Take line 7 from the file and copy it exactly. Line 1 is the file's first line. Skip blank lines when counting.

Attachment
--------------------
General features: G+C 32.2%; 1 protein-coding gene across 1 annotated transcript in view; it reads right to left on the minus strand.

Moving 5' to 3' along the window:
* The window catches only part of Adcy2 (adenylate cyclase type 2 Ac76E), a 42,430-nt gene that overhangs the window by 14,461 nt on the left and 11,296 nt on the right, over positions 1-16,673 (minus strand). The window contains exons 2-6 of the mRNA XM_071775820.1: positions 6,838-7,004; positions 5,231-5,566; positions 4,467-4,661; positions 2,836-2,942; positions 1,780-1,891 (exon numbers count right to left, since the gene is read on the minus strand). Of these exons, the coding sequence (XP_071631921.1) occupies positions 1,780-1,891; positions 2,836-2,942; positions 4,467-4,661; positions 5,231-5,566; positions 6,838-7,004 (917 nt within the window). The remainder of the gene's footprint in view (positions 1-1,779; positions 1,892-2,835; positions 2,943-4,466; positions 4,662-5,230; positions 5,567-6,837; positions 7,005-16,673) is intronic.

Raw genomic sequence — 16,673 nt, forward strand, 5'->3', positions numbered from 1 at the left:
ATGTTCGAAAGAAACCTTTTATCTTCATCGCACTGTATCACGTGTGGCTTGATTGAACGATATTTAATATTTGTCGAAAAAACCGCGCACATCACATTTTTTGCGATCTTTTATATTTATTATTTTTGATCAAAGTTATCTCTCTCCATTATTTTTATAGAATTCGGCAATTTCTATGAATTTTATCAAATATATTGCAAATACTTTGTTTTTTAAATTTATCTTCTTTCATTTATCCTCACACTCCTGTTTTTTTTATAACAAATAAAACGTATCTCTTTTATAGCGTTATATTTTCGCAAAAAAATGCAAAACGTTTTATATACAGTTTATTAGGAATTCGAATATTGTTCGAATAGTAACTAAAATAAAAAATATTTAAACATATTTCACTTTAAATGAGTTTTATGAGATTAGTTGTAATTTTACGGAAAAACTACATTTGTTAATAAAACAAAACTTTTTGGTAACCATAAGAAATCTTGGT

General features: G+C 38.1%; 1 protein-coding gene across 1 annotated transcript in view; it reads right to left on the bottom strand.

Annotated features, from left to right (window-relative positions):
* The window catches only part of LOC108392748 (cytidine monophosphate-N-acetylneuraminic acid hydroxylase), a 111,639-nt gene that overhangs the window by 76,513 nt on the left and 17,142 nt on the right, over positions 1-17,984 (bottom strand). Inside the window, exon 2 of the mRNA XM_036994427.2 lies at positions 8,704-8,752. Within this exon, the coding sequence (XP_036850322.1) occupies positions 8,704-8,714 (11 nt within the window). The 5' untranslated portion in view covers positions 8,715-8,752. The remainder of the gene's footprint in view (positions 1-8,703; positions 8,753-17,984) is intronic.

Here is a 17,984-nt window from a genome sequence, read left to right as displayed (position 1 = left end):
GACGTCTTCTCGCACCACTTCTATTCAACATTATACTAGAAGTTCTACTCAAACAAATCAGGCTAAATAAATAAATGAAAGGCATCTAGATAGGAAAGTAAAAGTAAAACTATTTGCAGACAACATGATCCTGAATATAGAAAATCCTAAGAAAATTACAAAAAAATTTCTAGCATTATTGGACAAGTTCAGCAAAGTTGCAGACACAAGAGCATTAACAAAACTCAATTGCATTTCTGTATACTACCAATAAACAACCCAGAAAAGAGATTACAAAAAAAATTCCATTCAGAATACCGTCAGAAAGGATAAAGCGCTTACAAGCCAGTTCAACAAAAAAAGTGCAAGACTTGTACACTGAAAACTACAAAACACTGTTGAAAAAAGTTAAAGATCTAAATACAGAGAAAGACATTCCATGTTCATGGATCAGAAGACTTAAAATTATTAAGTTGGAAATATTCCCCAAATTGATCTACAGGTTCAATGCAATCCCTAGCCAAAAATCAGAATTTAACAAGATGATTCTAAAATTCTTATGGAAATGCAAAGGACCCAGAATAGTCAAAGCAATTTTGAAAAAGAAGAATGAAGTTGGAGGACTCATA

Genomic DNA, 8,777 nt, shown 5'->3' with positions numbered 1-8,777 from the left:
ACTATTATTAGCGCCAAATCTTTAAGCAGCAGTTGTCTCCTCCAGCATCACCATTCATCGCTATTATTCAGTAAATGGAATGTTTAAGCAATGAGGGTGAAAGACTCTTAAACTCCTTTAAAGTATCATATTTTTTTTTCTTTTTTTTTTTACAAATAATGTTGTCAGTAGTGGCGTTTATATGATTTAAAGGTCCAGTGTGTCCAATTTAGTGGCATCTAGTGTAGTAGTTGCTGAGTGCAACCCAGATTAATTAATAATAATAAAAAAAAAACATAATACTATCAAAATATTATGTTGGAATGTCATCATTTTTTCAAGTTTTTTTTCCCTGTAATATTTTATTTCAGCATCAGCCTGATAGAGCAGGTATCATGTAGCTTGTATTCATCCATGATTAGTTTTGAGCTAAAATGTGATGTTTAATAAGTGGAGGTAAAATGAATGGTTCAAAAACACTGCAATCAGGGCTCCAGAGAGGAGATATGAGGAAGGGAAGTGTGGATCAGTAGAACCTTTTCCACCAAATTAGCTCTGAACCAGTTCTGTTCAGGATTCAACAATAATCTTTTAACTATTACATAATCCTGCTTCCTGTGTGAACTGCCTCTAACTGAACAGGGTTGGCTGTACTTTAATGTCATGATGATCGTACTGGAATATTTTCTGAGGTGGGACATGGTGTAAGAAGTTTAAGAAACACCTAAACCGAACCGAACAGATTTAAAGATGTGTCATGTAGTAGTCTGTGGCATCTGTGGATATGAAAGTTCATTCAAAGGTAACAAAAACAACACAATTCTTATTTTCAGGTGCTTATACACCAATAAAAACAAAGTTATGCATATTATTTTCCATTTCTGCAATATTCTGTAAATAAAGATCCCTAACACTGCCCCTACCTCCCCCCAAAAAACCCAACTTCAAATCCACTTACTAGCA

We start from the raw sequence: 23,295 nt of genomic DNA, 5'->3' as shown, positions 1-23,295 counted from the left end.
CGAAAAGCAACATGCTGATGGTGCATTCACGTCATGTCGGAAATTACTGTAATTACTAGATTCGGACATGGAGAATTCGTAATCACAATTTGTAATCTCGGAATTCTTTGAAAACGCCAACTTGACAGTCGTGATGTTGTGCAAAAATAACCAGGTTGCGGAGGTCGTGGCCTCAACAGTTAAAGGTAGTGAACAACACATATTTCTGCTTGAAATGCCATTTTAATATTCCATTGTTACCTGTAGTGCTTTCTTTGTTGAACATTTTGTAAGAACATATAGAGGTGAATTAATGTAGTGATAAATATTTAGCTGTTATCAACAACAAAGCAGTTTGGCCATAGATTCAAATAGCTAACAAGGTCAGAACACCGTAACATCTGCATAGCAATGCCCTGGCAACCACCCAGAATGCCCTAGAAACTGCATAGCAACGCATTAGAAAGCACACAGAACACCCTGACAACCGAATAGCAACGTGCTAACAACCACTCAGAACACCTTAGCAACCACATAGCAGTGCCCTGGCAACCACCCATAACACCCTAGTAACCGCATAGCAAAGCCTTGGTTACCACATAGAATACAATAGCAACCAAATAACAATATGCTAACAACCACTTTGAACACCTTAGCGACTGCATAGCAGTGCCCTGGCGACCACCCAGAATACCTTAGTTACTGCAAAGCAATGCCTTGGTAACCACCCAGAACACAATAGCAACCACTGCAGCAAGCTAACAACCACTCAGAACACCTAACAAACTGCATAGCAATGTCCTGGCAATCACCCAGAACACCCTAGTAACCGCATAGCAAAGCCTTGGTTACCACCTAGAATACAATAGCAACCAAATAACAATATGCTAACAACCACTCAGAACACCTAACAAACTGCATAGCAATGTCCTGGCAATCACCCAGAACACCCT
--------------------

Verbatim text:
Annotated features, from left to right (window-relative positions):